Volume 68, Summer 2016, Issue 5
For over fifteen years, I have used the image of a hotel with each floor representing different immigration statuses as a way to introduce students to the confounding immigration system we have in the United States. The analogy has served me well, and I wish to share it with others. The analogy works at several levels. Law students have survived their first year of law school by the time they get to clinical work or the doctrinal immigration law course, and many parallels with property law make some intuitive sense. The tiered nature of the analogy suggests hierarchy, inclusion and exclusion, issues of safety and protection, and benefits and limits of hospitality. In this hotel we find both legalized luxury and legalized squalor, often on the same floor. The analogy allows for discussions of conceptions of social justice and inequality. Many of the same arguments and emotions stirred by property disputes (e.g., zoning, trespass and eviction, means of acquisition) arise in immigration debates. When I started this Article, I saw the property law analogy as a useful pedagogical tool. By the time I finished it, I came to see that immigration law and property law often have been two interlocking pieces of a system of racialized and gendered exclusion and oppression. The system has come under attack and undergone change, but equal justice for many remains beyond reach.
Rachel Gonzalez Settlage
Immigrants in the United States without permanent lawful status are particularly vulnerable to domestic violence, and once in a domestic violence relationship, face unique and substantial obstacles to obtaining protection. U.S. immigration laws often exacerbate abusive situations in which battered immigrants may find themselves. In recognition of this, Congress created several forms of immigration relief for battered immigrants. However, these forms of relief were not created equally, as the two stories below demonstrate. For some battered immigrants, obtaining protection and lawful status is out of reach.
Can undocumented debtors benefit from bankruptcy relief? If so, would they consider pursuing bankruptcy relief? This Article seeks to answer these questions through an empirical study designed to explain why so few undocumented debtors appear in the bankruptcy system, as well as to tell the broader story of undocumented debtors’ experiences with debt in our economy. Specifically, the empirical study covers a broad array of questions, including what types of debts undocumented immigrants incur, experiences of undocumented immigrants with debts over the past three years, and undocumented immigrants’ experiences with the bankruptcy system. As this Article will show, these questions are all tightly interknit: Income shortfalls can make borrowing a necessity for this group, but borrowing is often accompanied by feelings of shame and trepidation.And although the ambivalence around borrowing is overcome by necessity-such that the vast majority of study participants had borrowed-shame and fear prevented study participants from seeking bankruptcy relief.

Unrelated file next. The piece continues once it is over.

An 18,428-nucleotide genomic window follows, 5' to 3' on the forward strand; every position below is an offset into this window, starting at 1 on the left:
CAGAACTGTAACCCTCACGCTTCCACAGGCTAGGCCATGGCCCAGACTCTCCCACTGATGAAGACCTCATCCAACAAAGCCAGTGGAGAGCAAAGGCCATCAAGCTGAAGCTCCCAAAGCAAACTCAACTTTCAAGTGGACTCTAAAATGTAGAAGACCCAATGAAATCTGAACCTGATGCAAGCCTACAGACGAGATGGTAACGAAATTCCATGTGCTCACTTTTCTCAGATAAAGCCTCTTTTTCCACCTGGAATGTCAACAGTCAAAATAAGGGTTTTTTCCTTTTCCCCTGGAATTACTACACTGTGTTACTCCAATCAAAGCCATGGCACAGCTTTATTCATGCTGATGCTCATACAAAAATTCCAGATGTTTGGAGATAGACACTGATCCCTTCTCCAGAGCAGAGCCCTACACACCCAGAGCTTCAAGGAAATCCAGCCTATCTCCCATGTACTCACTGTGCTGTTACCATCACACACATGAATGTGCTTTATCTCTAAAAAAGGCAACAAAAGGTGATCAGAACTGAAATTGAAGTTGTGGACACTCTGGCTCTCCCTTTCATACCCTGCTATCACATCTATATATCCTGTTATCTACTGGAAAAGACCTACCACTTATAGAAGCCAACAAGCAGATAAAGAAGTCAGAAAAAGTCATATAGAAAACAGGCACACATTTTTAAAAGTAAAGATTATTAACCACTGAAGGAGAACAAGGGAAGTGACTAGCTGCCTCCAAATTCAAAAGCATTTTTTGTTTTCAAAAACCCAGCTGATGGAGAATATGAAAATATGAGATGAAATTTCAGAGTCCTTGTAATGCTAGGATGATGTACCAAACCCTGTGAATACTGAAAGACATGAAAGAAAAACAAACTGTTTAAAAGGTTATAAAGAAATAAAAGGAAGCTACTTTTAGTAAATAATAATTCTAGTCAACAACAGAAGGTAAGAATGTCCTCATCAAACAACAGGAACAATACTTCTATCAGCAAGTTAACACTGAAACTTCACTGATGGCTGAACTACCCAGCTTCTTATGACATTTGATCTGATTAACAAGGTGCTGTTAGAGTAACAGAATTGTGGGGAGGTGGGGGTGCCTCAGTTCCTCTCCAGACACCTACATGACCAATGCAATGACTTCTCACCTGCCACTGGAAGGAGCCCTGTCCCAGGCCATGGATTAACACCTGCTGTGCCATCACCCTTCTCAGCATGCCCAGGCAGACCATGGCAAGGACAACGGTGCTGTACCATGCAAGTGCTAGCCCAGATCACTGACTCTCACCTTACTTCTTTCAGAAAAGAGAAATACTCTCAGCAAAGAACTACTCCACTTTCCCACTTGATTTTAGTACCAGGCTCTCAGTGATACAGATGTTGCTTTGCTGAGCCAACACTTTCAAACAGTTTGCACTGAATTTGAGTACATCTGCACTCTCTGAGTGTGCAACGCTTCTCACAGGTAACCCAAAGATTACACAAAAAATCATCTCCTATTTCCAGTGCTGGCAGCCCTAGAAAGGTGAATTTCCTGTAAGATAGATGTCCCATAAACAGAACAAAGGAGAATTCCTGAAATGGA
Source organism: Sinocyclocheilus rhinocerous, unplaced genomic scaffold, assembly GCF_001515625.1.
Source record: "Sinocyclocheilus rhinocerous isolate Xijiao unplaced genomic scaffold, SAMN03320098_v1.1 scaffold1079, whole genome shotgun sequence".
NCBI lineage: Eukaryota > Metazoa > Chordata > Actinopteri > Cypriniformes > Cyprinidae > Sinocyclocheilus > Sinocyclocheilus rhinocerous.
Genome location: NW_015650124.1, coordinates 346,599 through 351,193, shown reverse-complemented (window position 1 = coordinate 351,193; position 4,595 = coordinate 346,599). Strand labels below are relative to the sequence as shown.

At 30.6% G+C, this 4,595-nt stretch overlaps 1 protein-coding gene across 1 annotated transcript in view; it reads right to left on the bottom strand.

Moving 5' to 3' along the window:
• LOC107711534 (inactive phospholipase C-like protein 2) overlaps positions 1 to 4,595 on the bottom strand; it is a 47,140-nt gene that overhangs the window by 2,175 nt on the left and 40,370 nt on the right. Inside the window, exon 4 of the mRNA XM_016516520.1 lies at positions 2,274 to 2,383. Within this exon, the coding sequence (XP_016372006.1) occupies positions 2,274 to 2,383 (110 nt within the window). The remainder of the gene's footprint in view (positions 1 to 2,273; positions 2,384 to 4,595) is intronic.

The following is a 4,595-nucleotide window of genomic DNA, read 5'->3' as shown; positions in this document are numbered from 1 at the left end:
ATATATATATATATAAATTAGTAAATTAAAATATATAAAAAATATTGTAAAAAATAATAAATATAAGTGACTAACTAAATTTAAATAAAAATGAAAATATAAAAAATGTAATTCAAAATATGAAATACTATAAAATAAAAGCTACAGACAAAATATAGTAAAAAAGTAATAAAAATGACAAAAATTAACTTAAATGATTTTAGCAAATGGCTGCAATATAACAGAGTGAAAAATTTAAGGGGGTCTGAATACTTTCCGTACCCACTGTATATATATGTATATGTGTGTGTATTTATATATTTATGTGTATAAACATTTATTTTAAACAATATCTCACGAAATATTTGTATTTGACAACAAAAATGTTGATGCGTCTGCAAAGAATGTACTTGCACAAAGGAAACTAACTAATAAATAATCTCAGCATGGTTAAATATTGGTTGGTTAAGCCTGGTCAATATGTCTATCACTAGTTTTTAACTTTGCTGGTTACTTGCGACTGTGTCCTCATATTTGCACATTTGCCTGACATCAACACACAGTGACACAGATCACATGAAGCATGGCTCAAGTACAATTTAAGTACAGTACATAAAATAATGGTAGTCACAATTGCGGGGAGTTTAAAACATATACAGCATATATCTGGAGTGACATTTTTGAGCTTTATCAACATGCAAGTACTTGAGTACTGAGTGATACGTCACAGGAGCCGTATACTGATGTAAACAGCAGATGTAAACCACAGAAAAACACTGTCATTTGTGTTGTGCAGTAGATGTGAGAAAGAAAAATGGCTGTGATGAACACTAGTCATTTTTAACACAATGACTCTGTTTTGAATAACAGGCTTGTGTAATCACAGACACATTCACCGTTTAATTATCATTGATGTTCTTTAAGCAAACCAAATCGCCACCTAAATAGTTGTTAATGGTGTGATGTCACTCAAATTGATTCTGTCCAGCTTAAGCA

Lauren Van Driesen
American colleges and universities are in a state of crisis. Sexual violence, an issue that once lingered in the background of college life, has come to the forefront of culture and politics, shining a light on the often shocking way in which colleges and universities deal with sexual assault cases. Indeed, as of June 2015, there were 124 higher education institutions under investigation by the Department of Education for having sexual assault policies that potentially violate Title IX of the Education Amendments of 1972.
The way in which colleges and universities respond to these complaints is not the only problem: rates of sexual assault continue to increase, placing college students at significant risk. According to a 2007 study, roughly one in five women experiences sexual assault in some form as an undergraduate student. This high rate of sexual assault plaguing college campuses has prompted students and activists to fight for victims’ rights and seek policies that will protect students from what has become an imminent harm. The White House has also been active in advocating for victims’ rights and created the White House Task Force to Protect Students from Sexual Assault in January 2014. In addition to circulating high-profile public service announcements featuring well-known celebrities, the Task Force has created an online resource, NotAlone.gov, to inform students of their rights under Title IX and provide easy access to required security disclosures and Title IX resolutions.
Volume 70, Issue 1 is on the way!
Attention Camden Alumni!
The Camden campus is gathering updated contact information from alumni. To update your contact information, click here and click on “Alumni Contact Information Update.” Update your contact and work information to stay better connected to the Law Review!
Additionally, If you are still in contact with Rutgers Law Journal alumni, please have them contact our Business Editor at firstname.lastname@example.org so we can add them to our alumni database.